Rogers CEO says industry needs to change way it markets wireless data
Rogers CEO, Guy Laurence, says operators need to “change the philosophy of how we sell data so it’s as easy as buying petrol,” He draws the analogy between a car running on gas (petrol) to an internet device running on data. Lawrence claims that just as car drivers have no qualms filling up the tank before a big journey, subscriber should be good with the concept of topping up wireless data plans before game day.
Lawrence says the problem is a question of value. He states that “consumers will be willing to pay for the wireless data they need if they see value in what they can get with it – often content, such as sports and entertainment”. Lawrence is a firm disbeliever in unlimited wireless data plans, claiming they are OK for the niche guys but not the big players.
While the premise may be correct big hurdles remain
Operators have not done a great in attempting to rectify the situation. There is no consistency across the industry as regards to consumer education about how much data they are actually consuming. The average Joe or the average Joe’s parents for that matter are still thoroughly confused when it comes to data usage. How in this day and age is that possible, you ask? If you take a close look in what operators are doing to help customers sort out the conundrum, things might become a little clearer (or not).
Many operators have developed “wireless data usage calculators” with which they attempt to explain how much data a subscriber can expect to consume based on their “usage habits”. Firstly, this assumes they know the difference between web browsing, video streaming and HD video is – not sure all consumers do. Below are the links to three such calculators selected randomly from different locations.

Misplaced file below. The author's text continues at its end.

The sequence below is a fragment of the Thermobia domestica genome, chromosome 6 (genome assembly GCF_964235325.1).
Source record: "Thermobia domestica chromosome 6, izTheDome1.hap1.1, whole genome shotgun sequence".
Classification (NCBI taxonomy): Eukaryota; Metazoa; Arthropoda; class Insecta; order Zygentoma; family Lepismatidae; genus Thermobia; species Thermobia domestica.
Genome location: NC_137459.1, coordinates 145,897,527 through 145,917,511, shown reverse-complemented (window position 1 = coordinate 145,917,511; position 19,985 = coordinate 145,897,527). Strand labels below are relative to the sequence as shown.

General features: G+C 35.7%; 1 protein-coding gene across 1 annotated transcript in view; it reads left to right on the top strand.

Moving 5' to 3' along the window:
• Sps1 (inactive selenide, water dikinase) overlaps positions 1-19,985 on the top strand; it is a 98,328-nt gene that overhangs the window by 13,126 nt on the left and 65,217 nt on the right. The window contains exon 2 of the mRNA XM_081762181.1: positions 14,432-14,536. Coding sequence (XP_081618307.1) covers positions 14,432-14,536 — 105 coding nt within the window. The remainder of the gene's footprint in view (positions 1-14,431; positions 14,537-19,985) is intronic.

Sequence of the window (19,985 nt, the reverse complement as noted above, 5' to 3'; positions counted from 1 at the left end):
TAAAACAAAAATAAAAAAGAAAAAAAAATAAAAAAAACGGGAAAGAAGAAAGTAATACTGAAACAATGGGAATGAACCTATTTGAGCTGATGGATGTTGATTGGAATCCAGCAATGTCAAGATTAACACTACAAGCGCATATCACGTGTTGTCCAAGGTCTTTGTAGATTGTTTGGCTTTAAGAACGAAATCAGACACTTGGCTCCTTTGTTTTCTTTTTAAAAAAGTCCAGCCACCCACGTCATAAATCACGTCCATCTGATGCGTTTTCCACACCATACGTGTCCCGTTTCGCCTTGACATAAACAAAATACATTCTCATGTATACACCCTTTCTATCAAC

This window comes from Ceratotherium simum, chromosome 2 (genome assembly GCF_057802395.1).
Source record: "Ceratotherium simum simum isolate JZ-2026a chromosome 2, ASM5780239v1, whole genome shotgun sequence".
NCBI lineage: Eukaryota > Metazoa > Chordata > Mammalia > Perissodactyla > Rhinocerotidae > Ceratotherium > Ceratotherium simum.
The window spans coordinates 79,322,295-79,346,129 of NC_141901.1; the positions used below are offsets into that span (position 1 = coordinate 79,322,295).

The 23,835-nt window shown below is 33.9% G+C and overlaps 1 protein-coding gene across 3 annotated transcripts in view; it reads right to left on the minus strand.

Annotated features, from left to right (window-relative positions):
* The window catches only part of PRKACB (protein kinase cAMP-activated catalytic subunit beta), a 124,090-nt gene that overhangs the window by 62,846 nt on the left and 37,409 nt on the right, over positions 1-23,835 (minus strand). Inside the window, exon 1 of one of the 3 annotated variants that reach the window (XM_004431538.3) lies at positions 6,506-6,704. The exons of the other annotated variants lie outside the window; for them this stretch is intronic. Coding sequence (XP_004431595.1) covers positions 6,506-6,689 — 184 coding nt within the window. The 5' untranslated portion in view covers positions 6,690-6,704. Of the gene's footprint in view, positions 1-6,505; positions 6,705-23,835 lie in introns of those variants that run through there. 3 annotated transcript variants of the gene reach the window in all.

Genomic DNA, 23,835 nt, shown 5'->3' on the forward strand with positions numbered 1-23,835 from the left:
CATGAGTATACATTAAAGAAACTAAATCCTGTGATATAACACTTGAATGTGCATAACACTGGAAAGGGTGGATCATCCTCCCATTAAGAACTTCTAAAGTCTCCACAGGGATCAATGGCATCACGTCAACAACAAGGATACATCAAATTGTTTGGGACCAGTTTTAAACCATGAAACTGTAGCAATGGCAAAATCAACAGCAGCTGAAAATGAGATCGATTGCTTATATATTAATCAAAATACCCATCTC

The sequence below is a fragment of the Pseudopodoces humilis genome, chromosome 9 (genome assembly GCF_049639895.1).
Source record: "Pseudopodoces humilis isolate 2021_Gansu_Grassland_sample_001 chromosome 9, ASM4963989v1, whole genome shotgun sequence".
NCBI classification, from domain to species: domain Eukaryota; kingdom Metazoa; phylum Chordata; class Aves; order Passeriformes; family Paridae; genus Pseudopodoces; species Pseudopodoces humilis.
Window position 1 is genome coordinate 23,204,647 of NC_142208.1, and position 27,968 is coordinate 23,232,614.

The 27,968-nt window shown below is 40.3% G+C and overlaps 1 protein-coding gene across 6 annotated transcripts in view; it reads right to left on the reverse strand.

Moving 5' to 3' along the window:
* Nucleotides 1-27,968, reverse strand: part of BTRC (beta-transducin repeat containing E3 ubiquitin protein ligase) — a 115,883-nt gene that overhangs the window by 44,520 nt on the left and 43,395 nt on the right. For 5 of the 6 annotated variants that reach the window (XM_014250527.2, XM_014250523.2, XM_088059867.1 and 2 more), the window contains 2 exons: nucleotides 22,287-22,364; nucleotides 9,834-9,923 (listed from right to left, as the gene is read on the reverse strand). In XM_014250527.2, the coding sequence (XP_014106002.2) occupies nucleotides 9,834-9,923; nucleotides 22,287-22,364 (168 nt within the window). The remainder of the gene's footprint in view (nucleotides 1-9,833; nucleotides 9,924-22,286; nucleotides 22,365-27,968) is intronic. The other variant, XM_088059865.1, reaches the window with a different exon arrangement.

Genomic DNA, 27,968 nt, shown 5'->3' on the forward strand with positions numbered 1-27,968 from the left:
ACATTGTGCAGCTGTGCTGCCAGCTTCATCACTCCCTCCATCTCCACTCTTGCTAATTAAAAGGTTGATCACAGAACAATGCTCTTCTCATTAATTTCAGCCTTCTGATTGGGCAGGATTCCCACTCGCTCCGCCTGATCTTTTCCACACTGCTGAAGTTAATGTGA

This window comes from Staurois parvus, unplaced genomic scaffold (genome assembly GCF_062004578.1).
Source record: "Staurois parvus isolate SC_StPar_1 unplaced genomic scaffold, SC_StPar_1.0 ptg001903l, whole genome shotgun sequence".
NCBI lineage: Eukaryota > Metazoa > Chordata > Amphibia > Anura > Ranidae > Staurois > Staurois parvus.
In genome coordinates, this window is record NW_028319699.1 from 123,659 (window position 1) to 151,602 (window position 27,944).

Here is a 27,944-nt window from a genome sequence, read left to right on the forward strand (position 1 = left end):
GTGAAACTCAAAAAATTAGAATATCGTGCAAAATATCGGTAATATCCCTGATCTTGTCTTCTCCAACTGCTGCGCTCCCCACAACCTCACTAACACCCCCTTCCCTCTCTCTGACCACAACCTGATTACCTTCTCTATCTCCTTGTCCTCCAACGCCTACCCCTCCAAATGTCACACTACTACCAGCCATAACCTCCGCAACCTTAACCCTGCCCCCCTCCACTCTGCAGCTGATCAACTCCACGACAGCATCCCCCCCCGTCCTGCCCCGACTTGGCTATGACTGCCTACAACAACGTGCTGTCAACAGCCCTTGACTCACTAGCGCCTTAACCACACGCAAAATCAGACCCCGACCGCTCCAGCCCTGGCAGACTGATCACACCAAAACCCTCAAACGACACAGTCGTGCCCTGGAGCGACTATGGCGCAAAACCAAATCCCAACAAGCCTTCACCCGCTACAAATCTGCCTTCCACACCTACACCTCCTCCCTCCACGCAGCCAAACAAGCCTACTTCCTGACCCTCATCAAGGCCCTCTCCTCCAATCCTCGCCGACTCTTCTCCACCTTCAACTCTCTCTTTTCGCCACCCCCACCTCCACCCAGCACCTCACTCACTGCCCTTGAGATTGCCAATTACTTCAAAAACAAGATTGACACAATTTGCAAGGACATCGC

Typically the calculators allow consumers to select from a time period (day/month) and select how much of each activity the subscriber uses. One problem that stands out here is the calculators are not consistent on the activities. For example, while Vodafone says “Number of times you look at an app or web page each day” AT&T’s site says “Hours surfing the Web” and “Apps/games/songs downloaded”. How are you supposed compare or understand the differences?
Here comes the curve ball
Just for interest sake I wanted to find out how much wireless data 1 hour of video streaming would eat out of my data package. The methodology for this “not-so-scientific” test was to flat line all the bars and just select 1 hour of streaming video per month. Some operators actually state what amounts are used. Below are the results
|Operator||Video Streaming Data (1hr)||notes|
|AT&T (US)||120Mb||Stated as 120MB/hour|
|Telstra (Australia)||176M||(0.44G/2.5 – 2.5 is the min time on slider)|
|Vodafone (UK)||225Mb||Stated -1 min of streaming video: 3.75MB)|
Can you figure this out? Vodafone UK’s wireless data count is almost double AT&T’s with Telstra falling right in the middle. I know there can be pricing fluctuations at the gas pump, but typically a gallon (liter) is still a gallon (liter) at every station you pull into. Inconsistency in terms and calculations may be preventing operators from gaining subscriber confidence. The industry needs get consensus on these issues if they want to stand a chance of explaining it to consumers and having them fill up big for game day.